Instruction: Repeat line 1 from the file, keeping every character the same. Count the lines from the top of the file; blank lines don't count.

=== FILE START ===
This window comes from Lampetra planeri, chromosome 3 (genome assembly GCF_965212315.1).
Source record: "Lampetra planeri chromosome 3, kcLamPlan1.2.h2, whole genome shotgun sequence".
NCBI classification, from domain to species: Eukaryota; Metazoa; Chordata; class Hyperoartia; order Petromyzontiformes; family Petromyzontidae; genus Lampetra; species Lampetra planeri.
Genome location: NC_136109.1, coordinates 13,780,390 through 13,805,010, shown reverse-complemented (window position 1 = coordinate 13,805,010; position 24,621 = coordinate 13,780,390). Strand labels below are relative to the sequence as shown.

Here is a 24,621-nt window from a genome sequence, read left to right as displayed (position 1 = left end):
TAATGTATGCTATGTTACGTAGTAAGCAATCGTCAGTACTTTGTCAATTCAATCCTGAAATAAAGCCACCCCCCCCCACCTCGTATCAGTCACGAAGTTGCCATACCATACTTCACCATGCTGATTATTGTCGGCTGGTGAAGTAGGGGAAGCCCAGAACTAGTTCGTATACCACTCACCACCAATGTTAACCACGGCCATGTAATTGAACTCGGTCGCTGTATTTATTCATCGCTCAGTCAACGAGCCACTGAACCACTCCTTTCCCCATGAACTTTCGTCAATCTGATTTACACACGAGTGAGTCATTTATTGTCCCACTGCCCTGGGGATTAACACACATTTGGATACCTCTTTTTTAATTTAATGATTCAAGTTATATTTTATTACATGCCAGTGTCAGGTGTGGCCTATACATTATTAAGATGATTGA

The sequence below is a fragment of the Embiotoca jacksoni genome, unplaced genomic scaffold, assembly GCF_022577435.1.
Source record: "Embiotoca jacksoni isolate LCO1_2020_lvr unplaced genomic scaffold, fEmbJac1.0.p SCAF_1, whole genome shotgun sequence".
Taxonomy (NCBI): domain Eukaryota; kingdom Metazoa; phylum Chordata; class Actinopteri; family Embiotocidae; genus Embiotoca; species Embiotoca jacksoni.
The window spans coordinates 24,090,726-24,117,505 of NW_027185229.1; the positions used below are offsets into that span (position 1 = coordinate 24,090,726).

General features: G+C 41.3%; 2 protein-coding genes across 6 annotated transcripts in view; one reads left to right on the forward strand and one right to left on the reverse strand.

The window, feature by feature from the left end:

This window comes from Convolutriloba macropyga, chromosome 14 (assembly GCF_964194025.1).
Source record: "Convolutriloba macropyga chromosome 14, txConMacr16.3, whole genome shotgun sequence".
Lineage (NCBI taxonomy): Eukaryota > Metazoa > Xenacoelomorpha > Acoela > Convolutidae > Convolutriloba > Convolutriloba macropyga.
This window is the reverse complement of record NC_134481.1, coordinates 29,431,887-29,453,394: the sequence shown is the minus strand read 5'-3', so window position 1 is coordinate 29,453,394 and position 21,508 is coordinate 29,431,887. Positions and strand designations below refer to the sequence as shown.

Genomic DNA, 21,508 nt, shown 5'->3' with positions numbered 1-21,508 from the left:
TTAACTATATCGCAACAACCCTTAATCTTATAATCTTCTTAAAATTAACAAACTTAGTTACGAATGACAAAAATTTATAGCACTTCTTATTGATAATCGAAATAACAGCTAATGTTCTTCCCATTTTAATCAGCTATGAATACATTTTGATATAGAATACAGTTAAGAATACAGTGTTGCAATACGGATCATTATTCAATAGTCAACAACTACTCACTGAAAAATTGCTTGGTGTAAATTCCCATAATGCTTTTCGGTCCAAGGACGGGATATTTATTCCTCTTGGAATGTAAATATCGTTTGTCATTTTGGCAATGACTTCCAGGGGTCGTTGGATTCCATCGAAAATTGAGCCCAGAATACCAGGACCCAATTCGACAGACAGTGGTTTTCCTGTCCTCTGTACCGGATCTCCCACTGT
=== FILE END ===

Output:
This window comes from Lampetra planeri, chromosome 3 (genome assembly GCF_965212315.1).